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Q&A: Mark Goldstein, president of Carroll Hospital medical staff, elected during a pandemic

Dr. Mark Goldstein was elected president of medical staff at Carroll Hospital.
Dr. Mark Goldstein was elected president of medical staff at Carroll Hospital. (Courtesy Photo)

Taking office during a pandemic, Dr. Mark Goldstein is the newest president of Carroll Hospital’s medical staff.

Goldstein has been with the hospital for eight years, according to a hospital news release, and his recent election also gives him a seat on the board of directors, as an ex-officio member.

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Goldstein earned his medical degree from Tulane University School of Medicine in New Orleans and completed his residency at Johns Hopkins School of Medicine in Baltimore, the release reads.

The Times caught up with Goldstein to ask him about what this new role means for him.

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Q: What has your experience been in the medical field and what positions have you held at Carroll Hospital?

A: I completed my residency in emergency medicine at Johns Hopkins School of Medicine in 2012, and I have been practicing as a board-certified emergency medicine physician at Carroll Hospital ever since. In my eight years at Carroll I have served on numerous committees including the Quality Review Committee, Emergent Care Committee and PCI (heart attack intervention) Committee. I was interim chair of the Emergency Department (ED) for two years, director of clinical operations for the ED for the past three years and vice president of the medical staff from 2018 to 2020.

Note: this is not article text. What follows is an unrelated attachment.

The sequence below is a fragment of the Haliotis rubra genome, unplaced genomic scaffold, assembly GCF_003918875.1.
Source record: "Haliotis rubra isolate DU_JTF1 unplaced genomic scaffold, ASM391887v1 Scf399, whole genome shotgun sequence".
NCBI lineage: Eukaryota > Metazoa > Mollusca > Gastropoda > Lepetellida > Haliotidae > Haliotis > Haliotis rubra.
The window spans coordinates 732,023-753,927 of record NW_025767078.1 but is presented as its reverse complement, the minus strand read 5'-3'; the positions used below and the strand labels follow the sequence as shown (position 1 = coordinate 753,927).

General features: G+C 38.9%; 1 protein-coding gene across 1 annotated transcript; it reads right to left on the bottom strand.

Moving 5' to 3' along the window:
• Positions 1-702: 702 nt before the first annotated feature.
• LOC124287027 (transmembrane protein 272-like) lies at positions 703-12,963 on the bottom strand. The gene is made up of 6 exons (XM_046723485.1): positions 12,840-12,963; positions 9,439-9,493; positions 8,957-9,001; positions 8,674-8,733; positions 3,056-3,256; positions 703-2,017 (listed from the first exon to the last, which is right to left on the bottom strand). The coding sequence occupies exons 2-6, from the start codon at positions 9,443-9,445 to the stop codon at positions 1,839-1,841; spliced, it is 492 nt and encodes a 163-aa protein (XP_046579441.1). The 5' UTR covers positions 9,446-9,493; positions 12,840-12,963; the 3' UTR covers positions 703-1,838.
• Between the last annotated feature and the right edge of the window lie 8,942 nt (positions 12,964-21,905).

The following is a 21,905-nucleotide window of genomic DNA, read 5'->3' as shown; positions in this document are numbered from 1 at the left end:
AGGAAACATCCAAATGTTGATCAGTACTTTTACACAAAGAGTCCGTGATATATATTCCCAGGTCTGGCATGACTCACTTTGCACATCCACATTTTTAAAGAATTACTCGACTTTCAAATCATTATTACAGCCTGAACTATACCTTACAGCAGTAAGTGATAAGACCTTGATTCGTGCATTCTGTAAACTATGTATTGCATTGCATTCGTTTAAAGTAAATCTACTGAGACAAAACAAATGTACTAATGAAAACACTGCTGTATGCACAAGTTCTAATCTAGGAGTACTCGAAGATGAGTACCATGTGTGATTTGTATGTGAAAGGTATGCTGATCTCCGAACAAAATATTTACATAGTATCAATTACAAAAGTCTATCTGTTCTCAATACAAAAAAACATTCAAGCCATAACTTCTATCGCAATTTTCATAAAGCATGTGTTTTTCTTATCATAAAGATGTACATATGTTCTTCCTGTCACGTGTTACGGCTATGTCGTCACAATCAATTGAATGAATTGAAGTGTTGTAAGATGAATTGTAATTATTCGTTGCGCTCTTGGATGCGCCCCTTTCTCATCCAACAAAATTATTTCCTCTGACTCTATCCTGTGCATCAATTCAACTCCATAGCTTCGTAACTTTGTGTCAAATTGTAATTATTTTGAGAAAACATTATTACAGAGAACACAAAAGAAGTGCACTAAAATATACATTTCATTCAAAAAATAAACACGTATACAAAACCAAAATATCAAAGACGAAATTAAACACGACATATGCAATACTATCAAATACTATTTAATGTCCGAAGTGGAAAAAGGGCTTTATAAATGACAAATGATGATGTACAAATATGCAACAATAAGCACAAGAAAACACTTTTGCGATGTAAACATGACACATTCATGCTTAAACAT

Q: What responsibilities will you have as president of the medical staff and as a member of the board of directors at Carroll Hospital? How will your work change, if at all?

A: As president of the medical staff, I represent the medical providers who work at Carroll Hospital. I have a great deal of reverence for this important role. The hospital leadership and board need the perspectives and insights from clinicians to make informed decisions, and it is my job to listen to our medical staff and synthesize these insights into advice that can guide the hospital forward. In addition to my duties as a physician, I will attend various hospital departmental and leadership meetings, maintain communication with clinicians, and try to support the medical staff and the mission of the hospital in any way I can. This is a change because in the past I have probably been more focused on my own department (the ED), and now I’ll be zooming out my lens in serving the entire medical staff.

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Q: In the midst of a pandemic, how does the fight against COVID-19 shape your goals in these new positions?